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Imbalance, not meat, to blame for disease

Steak on dinner plateDiets high in red and processed meat have long been shown in epidemiological studies to be associated with increased cancer risk. The World Cancer Research Fund/American Institute for Cancer Research (WCRF/AIRC) labeled processed meat as a “probable carcinogen” and red meat as a “possible carcinogen” based on an extensive analysis of the literature. Using only those studies that met the rigor of inclusion, 19 of 33 studies showed a link between increased cancer risk and the consumption of red or processed meat.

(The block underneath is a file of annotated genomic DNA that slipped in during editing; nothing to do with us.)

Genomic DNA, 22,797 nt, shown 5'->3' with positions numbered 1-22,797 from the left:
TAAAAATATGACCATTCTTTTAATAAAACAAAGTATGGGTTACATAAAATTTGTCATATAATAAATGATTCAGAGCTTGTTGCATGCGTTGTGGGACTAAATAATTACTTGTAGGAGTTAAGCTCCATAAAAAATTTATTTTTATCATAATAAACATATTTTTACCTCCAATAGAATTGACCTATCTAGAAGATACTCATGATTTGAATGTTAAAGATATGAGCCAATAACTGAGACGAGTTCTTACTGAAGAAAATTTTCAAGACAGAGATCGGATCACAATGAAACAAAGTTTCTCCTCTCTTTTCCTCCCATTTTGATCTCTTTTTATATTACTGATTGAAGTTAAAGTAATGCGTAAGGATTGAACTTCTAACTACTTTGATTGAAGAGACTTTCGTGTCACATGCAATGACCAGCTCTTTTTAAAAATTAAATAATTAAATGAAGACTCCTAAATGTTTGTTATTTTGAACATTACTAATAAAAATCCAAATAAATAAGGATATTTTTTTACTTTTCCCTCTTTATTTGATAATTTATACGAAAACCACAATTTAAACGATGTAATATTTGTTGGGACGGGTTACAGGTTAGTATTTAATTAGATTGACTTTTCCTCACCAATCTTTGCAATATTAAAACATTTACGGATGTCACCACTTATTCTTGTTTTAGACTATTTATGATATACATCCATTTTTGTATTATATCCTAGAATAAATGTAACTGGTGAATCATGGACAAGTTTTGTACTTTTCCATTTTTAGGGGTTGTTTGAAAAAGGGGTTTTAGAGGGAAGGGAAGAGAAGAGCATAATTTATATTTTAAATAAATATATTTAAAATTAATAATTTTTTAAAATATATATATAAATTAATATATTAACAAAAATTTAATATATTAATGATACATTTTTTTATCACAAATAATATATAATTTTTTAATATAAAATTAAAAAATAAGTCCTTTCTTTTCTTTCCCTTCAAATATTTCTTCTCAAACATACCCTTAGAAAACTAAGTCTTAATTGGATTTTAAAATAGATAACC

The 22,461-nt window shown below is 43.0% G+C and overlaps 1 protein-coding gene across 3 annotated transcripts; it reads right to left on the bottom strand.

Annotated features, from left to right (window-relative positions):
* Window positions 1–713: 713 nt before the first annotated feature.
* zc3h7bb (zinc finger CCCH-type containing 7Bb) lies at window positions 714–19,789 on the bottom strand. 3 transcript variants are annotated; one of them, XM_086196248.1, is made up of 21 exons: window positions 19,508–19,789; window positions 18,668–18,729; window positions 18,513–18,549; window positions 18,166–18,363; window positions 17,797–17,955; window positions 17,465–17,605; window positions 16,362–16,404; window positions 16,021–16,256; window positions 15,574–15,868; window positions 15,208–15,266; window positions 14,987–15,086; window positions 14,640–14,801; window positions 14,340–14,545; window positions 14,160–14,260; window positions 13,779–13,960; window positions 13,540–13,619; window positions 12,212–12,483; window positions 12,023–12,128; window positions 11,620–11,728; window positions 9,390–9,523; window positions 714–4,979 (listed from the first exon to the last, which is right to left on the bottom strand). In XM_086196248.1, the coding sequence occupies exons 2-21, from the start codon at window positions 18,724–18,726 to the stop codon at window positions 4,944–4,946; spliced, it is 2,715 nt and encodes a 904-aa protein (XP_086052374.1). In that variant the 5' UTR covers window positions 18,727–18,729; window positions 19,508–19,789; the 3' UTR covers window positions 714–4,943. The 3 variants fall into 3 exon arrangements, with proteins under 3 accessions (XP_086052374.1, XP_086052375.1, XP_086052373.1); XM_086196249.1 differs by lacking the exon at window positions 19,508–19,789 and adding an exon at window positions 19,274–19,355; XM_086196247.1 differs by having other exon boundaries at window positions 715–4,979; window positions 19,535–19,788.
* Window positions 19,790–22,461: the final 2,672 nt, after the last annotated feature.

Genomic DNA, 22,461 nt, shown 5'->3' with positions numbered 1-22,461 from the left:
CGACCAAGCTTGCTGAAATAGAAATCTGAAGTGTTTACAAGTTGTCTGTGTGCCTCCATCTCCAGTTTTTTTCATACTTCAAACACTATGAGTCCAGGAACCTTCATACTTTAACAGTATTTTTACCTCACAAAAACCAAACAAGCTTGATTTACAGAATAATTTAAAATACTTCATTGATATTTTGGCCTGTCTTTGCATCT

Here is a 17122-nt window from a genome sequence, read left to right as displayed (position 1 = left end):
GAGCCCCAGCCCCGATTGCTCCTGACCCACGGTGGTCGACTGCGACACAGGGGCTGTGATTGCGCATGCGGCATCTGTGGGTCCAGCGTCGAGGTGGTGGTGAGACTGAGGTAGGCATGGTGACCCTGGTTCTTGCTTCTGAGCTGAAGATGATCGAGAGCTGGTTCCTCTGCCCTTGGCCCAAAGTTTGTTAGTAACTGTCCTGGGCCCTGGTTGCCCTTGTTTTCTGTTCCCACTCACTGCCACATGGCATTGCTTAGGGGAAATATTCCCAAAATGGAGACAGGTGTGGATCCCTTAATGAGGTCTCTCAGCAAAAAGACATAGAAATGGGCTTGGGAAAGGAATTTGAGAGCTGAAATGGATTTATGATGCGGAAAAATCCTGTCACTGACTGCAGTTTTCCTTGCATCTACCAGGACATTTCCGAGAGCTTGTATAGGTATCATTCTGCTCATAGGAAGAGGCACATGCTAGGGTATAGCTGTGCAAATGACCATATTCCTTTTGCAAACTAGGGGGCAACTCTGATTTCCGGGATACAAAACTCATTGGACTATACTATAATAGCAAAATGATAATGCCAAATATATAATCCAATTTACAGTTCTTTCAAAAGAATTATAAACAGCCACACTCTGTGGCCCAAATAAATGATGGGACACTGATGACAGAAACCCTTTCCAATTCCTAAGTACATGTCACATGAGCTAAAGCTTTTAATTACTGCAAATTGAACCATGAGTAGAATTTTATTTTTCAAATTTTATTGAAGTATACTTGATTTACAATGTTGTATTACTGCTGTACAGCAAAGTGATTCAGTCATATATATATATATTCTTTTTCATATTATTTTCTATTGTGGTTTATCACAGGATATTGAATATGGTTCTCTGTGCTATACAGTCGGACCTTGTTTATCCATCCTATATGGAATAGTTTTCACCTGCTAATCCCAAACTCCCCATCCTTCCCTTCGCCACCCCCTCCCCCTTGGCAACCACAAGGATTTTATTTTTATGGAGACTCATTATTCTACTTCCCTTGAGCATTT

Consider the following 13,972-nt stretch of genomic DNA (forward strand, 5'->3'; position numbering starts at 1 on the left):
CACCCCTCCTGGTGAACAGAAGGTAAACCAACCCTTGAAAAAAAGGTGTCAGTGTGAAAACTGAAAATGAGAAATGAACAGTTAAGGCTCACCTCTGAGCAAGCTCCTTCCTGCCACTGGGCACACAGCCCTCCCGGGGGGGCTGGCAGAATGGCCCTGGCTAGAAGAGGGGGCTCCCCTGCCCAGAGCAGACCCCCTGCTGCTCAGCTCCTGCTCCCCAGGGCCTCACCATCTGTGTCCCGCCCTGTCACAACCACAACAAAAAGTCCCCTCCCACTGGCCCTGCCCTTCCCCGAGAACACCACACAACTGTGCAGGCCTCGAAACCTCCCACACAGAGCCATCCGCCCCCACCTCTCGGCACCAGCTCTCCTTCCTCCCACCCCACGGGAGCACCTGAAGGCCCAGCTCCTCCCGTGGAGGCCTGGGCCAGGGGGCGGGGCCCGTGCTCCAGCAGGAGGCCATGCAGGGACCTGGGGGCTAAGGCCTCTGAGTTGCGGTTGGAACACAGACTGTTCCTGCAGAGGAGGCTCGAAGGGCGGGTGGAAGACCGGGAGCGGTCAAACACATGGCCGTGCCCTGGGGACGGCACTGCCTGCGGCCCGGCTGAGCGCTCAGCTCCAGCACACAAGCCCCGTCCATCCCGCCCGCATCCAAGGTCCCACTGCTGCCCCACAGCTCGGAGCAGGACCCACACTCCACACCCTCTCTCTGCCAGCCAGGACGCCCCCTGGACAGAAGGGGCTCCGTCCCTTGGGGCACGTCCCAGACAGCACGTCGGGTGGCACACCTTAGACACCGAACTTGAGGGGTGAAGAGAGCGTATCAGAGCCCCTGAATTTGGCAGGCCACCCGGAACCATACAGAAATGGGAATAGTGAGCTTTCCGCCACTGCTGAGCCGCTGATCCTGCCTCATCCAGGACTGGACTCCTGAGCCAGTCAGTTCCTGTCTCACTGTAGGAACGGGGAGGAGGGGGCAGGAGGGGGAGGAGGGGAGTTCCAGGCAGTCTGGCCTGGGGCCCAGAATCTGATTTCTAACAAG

While this was a majority of the studies, a fairly substantial number (14 of 33) failed to show a statistically significant association. Furthermore, while red meat was categorized as a cancer risk in the same category as asbestos and cigarettes, the degree of risk is orders of magnitude different—the increased hazard from processed meat was 0.18 fold compared with cigarettes at more than 20 fold. Continue reading